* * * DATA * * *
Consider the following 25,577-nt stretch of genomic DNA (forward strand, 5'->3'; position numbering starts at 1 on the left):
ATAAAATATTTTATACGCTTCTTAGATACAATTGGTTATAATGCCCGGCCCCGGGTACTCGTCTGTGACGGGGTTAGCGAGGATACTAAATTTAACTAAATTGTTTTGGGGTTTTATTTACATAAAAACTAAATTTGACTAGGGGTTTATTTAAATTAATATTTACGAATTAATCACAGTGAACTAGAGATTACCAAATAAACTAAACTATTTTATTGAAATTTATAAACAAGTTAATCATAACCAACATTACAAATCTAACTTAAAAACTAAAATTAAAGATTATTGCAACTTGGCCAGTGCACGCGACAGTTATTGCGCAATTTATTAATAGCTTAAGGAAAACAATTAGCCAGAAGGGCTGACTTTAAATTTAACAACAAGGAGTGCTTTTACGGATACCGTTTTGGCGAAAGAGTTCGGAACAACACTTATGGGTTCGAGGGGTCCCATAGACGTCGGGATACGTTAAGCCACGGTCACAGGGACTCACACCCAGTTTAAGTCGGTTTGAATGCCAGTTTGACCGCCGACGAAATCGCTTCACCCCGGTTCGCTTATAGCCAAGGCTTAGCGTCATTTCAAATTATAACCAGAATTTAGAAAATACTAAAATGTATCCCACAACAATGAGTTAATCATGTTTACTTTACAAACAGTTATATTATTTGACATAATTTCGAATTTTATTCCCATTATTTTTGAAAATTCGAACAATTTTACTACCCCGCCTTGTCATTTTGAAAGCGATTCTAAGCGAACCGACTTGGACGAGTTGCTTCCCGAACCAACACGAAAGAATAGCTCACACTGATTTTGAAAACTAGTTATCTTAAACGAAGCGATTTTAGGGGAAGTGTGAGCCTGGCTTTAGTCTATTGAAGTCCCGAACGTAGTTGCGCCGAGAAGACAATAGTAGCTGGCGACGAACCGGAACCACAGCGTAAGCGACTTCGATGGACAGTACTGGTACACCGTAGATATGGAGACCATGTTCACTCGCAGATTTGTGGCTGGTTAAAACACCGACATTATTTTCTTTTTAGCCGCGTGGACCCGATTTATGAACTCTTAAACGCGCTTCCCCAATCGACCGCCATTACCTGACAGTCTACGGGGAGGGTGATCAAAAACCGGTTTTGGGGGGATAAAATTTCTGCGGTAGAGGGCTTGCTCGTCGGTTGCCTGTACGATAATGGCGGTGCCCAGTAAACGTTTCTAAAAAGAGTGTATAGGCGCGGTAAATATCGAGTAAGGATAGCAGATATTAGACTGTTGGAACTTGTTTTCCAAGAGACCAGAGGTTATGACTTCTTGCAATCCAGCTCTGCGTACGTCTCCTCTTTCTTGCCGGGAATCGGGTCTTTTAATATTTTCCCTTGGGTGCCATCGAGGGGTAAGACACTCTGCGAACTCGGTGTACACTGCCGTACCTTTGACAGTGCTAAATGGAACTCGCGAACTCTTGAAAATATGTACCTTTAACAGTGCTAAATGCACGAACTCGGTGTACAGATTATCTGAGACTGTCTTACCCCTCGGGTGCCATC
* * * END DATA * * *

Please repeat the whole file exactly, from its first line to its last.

Consider the following 25,577-nt stretch of genomic DNA (forward strand, 5'->3'; position numbering starts at 1 on the left):
ATAAAATATTTTATACGCTTCTTAGATACAATTGGTTATAATGCCCGGCCCCGGGTACTCGTCTGTGACGGGGTTAGCGAGGATACTAAATTTAACTAAATTGTTTTGGGGTTTTATTTACATAAAAACTAAATTTGACTAGGGGTTTATTTAAATTAATATTTACGAATTAATCACAGTGAACTAGAGATTACCAAATAAACTAAACTATTTTATTGAAATTTATAAACAAGTTAATCATAACCAACATTACAAATCTAACTTAAAAACTAAAATTAAAGATTATTGCAACTTGGCCAGTGCACGCGACAGTTATTGCGCAATTTATTAATAGCTTAAGGAAAACAATTAGCCAGAAGGGCTGACTTTAAATTTAACAACAAGGAGTGCTTTTACGGATACCGTTTTGGCGAAAGAGTTCGGAACAACACTTATGGGTTCGAGGGGTCCCATAGACGTCGGGATACGTTAAGCCACGGTCACAGGGACTCACACCCAGTTTAAGTCGGTTTGAATGCCAGTTTGACCGCCGACGAAATCGCTTCACCCCGGTTCGCTTATAGCCAAGGCTTAGCGTCATTTCAAATTATAACCAGAATTTAGAAAATACTAAAATGTATCCCACAACAATGAGTTAATCATGTTTACTTTACAAACAGTTATATTATTTGACATAATTTCGAATTTTATTCCCATTATTTTTGAAAATTCGAACAATTTTACTACCCCGCCTTGTCATTTTGAAAGCGATTCTAAGCGAACCGACTTGGACGAGTTGCTTCCCGAACCAACACGAAAGAATAGCTCACACTGATTTTGAAAACTAGTTATCTTAAACGAAGCGATTTTAGGGGAAGTGTGAGCCTGGCTTTAGTCTATTGAAGTCCCGAACGTAGTTGCGCCGAGAAGACAATAGTAGCTGGCGACGAACCGGAACCACAGCGTAAGCGACTTCGATGGACAGTACTGGTACACCGTAGATATGGAGACCATGTTCACTCGCAGATTTGTGGCTGGTTAAAACACCGACATTATTTTCTTTTTAGCCGCGTGGACCCGATTTATGAACTCTTAAACGCGCTTCCCCAATCGACCGCCATTACCTGACAGTCTACGGGGAGGGTGATCAAAAACCGGTTTTGGGGGGATAAAATTTCTGCGGTAGAGGGCTTGCTCGTCGGTTGCCTGTACGATAATGGCGGTGCCCAGTAAACGTTTCTAAAAAGAGTGTATAGGCGCGGTAAATATCGAGTAAGGATAGCAGATATTAGACTGTTGGAACTTGTTTTCCAAGAGACCAGAGGTTATGACTTCTTGCAATCCAGCTCTGCGTACGTCTCCTCTTTCTTGCCGGGAATCGGGTCTTTTAATATTTTCCCTTGGGTGCCATCGAGGGGTAAGACACTCTGCGAACTCGGTGTACACTGCCGTACCTTTGACAGTGCTAAATGGAACTCGCGAACTCTTGAAAATATGTACCTTTAACAGTGCTAAATGCACGAACTCGGTGTACAGATTATCTGAGACTGTCTTACCCCTCGGGTGCCATC